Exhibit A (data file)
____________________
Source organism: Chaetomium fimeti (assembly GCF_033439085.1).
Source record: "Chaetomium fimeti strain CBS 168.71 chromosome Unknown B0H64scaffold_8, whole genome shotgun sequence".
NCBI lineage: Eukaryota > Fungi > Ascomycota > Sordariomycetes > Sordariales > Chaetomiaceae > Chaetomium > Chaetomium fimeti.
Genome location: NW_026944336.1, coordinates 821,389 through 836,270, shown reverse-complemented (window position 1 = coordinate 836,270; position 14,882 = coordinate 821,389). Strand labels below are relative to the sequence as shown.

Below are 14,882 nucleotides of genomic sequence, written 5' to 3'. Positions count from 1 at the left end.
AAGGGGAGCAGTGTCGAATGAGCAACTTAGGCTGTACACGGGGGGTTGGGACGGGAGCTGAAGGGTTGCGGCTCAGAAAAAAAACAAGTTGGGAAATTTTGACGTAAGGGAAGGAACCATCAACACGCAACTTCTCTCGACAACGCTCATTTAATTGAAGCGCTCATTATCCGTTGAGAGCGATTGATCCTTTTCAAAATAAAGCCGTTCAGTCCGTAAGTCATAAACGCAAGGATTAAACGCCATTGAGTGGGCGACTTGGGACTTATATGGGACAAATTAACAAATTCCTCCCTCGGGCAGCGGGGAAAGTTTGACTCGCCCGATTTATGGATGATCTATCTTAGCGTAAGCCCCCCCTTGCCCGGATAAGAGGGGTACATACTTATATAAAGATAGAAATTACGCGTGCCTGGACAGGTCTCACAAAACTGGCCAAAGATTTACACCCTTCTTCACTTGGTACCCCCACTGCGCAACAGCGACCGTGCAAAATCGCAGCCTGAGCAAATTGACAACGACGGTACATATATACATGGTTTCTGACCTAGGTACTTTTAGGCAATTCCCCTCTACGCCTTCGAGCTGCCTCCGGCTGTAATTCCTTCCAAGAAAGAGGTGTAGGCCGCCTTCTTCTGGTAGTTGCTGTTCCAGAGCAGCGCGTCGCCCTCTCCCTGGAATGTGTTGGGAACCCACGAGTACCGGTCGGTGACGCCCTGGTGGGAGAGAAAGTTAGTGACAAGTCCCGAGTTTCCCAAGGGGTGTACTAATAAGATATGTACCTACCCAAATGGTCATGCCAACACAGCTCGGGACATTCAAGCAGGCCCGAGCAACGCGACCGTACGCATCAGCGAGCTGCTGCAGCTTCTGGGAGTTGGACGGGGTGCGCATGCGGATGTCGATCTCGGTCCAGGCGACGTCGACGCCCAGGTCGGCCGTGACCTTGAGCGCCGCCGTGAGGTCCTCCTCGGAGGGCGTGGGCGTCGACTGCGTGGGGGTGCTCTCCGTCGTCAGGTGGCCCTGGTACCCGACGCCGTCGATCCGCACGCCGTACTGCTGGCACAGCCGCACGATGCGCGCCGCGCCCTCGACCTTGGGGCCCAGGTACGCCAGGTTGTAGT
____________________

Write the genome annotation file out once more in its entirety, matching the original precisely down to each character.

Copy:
Source organism: Chaetomium fimeti (assembly GCF_033439085.1).
Source record: "Chaetomium fimeti strain CBS 168.71 chromosome Unknown B0H64scaffold_8, whole genome shotgun sequence".
NCBI lineage: Eukaryota > Fungi > Ascomycota > Sordariomycetes > Sordariales > Chaetomiaceae > Chaetomium > Chaetomium fimeti.
Genome location: NW_026944336.1, coordinates 821,389 through 836,270, shown reverse-complemented (window position 1 = coordinate 836,270; position 14,882 = coordinate 821,389). Strand labels below are relative to the sequence as shown.

Below are 14,882 nucleotides of genomic sequence, written 5' to 3'. Positions count from 1 at the left end.
AAGGGGAGCAGTGTCGAATGAGCAACTTAGGCTGTACACGGGGGGTTGGGACGGGAGCTGAAGGGTTGCGGCTCAGAAAAAAAACAAGTTGGGAAATTTTGACGTAAGGGAAGGAACCATCAACACGCAACTTCTCTCGACAACGCTCATTTAATTGAAGCGCTCATTATCCGTTGAGAGCGATTGATCCTTTTCAAAATAAAGCCGTTCAGTCCGTAAGTCATAAACGCAAGGATTAAACGCCATTGAGTGGGCGACTTGGGACTTATATGGGACAAATTAACAAATTCCTCCCTCGGGCAGCGGGGAAAGTTTGACTCGCCCGATTTATGGATGATCTATCTTAGCGTAAGCCCCCCCTTGCCCGGATAAGAGGGGTACATACTTATATAAAGATAGAAATTACGCGTGCCTGGACAGGTCTCACAAAACTGGCCAAAGATTTACACCCTTCTTCACTTGGTACCCCCACTGCGCAACAGCGACCGTGCAAAATCGCAGCCTGAGCAAATTGACAACGACGGTACATATATACATGGTTTCTGACCTAGGTACTTTTAGGCAATTCCCCTCTACGCCTTCGAGCTGCCTCCGGCTGTAATTCCTTCCAAGAAAGAGGTGTAGGCCGCCTTCTTCTGGTAGTTGCTGTTCCAGAGCAGCGCGTCGCCCTCTCCCTGGAATGTGTTGGGAACCCACGAGTACCGGTCGGTGACGCCCTGGTGGGAGAGAAAGTTAGTGACAAGTCCCGAGTTTCCCAAGGGGTGTACTAATAAGATATGTACCTACCCAAATGGTCATGCCAACACAGCTCGGGACATTCAAGCAGGCCCGAGCAACGCGACCGTACGCATCAGCGAGCTGCTGCAGCTTCTGGGAGTTGGACGGGGTGCGCATGCGGATGTCGATCTCGGTCCAGGCGACGTCGACGCCCAGGTCGGCCGTGACCTTGAGCGCCGCCGTGAGGTCCTCCTCGGAGGGCGTGGGCGTCGACTGCGTGGGGGTGCTCTCCGTCGTCAGGTGGCCCTGGTACCCGACGCCGTCGATCCGCACGCCGTACTGCTGGCACAGCCGCACGATGCGCGCCGCGCCCTCGACCTTGGGGCCCAGGTACGCCAGGTTGTAGT